HS: That’s something I want to ask you about — tell us about the attention this paper got within academia and in the media.

CB: Yeah, in the academic setting it was interesting. There were only a few critiques written about the paper and they were fairly weak. As the saying goes “All models are wrong but some are useful”, but what our model said was defensible. I suppose some of the terminology and the interpretation were points of contention with some people, but by and large the scientific community was satisfied with the result. But in the media it was completely different. Almost every single journalist I talked to put a particular slant on the results. Because of those two diametrically opposite opinions, people appeared to read anything they wanted to into it. Most people in the media didn’t of course read the paper. They read the title and maybe the abstract and the odd sentence here and there, and took from that whatever their ideological position dictated. There was right-wing media, there was left-wing media, and each had its own bias. I think only a handful of interviewers seemed to grasp the concept, which I didn’t think was that difficult. It also got a lot of responses on these comment streams. I don’t read those most of the time, but there are a lot of crazy people on the internet now. I got all sorts of hate mail, and even indirect death threats. Not serious ones. Just some random person telling me I should be removed from the face of the planet, and things like that. That happens from time to time when you deal with controversial topics.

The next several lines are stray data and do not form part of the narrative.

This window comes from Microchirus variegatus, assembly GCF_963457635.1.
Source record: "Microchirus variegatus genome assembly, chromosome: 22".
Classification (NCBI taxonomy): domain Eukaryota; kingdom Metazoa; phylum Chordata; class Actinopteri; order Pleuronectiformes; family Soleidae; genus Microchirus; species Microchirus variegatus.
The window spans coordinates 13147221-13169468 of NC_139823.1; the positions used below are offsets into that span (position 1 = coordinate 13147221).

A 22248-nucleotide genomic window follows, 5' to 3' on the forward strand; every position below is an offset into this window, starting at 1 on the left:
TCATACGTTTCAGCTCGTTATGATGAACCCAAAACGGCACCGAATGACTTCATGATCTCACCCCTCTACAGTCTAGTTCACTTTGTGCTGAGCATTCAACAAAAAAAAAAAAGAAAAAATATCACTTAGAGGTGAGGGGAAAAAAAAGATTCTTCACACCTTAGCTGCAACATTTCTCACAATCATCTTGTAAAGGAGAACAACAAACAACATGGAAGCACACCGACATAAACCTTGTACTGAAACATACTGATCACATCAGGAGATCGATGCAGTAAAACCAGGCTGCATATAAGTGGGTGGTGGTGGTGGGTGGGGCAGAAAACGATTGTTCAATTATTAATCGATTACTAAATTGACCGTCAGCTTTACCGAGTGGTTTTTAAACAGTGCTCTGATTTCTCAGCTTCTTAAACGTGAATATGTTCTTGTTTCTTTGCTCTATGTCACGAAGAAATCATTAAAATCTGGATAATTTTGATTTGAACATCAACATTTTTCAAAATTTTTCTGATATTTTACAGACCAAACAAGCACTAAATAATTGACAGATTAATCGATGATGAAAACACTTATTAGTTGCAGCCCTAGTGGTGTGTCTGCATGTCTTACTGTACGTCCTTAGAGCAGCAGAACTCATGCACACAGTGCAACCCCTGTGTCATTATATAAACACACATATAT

HS: In the paper, you come up with some figures for what the population will be in 2100, under different scenarios. Could you tell us how much uncertainty there was around these figures?